The Case of Littleton Manufacturing

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The Case of Littleton Manufacturing
Executive Summary
Littleton Manufacturing is …. For years, they have been able to capitalize on synergy between the Information Technology group and other departments and look to continue that trend with the deployment of a new paperless job posting system. A similar transition to paperless in their purchasing group has saved the company millions of dollars, so digitizing another manual paper process seemed like a sure bet. However, a recent change at top executive leadership threatens to derail the project. This analysis is based on information provided on the article and some reasonable assumptions made by the reader. It is divided into sections for each of the identified key problems and within those sections, situational facts, cause - effects, opportunities, and recommendations are presented. Key Characters

Paul Winslow, Director of Human Resources at Littleton Manufacturing, has been with the organization for several years and is currently wrestling with how to best deal with six identified problems at Littleton. Bill Larson, Plant Manager of Littleton Manufacturing, has been in his role for the past seven years. He’s a former Army officer and farmer. He considers himself a people person, but someone who holds his employees accountable. Dan Gordon, Fabrication Manufacturing Manager, has been with Littleton Manufacturing for fifteen years and runs his operation with a firm hand and strict rules. Phil Hanson, Components Manufacturing Manager, has been with Littleton Manufacturing for seven years and has worked his way up to his current position from materials manager. Organizational Facts

Brooks Industries, the second largest producer of domestic appliances in the United States, acquired Littleton Manufacturing in 1942. Forty-one years later, in 1983, Brooks also purchased Fruhling, Inc which brought a new components manufacturing business to Littleton. To support the new business, the workforce of Littleton was increased 4X from 150 to 600. The Fabrication operations at Littleton supports the Components operations by providing subcomponents and each are treated as cost centers to Brooks. Situational Facts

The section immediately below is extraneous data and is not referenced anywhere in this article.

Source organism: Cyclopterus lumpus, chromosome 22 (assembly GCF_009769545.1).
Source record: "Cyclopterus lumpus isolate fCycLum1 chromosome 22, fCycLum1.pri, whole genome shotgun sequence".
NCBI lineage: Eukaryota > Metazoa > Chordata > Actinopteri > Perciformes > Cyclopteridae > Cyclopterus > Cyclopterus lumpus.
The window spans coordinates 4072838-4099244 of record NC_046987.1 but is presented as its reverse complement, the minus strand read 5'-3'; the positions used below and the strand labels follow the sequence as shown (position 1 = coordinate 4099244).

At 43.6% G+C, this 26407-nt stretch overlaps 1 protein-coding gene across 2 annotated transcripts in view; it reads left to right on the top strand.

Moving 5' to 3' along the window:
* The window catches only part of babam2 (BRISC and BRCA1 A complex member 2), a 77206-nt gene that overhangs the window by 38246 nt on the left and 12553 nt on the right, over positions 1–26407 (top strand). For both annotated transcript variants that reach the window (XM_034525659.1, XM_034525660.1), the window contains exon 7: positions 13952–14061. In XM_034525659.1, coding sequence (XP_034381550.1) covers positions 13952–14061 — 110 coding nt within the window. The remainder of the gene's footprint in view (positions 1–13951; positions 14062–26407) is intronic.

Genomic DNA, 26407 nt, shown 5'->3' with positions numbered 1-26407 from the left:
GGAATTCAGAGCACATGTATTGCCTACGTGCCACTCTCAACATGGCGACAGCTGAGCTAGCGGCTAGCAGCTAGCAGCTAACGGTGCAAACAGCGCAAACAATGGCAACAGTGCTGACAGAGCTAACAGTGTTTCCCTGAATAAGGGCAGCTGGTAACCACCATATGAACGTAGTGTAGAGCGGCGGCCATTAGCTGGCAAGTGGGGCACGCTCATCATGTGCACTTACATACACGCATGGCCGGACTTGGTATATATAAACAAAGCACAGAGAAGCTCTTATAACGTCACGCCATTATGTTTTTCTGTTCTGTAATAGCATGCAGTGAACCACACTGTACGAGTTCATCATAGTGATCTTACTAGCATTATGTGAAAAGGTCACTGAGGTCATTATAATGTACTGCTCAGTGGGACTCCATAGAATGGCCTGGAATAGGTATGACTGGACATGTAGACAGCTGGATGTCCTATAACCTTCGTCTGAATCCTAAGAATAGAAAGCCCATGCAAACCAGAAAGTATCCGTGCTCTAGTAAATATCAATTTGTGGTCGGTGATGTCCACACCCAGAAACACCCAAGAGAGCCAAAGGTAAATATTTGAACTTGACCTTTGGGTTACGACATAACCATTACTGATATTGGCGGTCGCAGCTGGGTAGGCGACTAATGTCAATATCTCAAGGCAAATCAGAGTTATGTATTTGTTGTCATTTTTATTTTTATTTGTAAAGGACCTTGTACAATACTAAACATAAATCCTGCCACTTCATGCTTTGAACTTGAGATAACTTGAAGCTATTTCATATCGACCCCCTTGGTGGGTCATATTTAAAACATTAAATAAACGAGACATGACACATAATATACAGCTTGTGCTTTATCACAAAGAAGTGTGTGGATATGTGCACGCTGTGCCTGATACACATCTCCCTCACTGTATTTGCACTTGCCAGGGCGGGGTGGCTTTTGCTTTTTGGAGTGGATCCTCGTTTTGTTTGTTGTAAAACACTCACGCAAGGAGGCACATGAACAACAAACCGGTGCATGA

After enjoying several years of successful growth in the appliances industry, Brooks’s sales has declined almost 10 percent due to external pressures from Asian and European competition. In response to an unexpected first quarter loss in 1990, Brooks announced a corporate wide efficiency drive, workforce reduction, and corporate restructuring. Additionally, operations such as Littleton Manufacturing have seen salary increases limited and resources reduced. To make things worse, a recent survey conducted by a local university found six critical problems at Littleton: •Lack of organizational unity

Insufficient focus on Littleton’s priorities (Work-out) •Change is poorly managed (CAP)
Lack of consistency in enforcing rules and procedures
Supervisor’s role poorly perceived
Lack of systematic approach to training
Lack of Organizational Unity
The lack of organizational unity started is mainly seen with the difference between the two manufacturing facilities that coexist at the Littleton plant. The newer components manufacturing operation is perceived to be easier and in a better, newer part of the factory. Additionally, the supervisors on the fabrication operation are seen as enforcing rules more strictly than that of the components side. It is important for the continued success of Littleton that it standardizes on a single set of core values and structure. A good starting point for Littleton would be to involve the workforce and management in developing a code of ethics as a formal statement of the company’s values concerning ethics and social responsibility. Additionally, leaders should be reinforced in the application of values-based leadership. By applying values-based leadership, employees are reassured that they are treated with...
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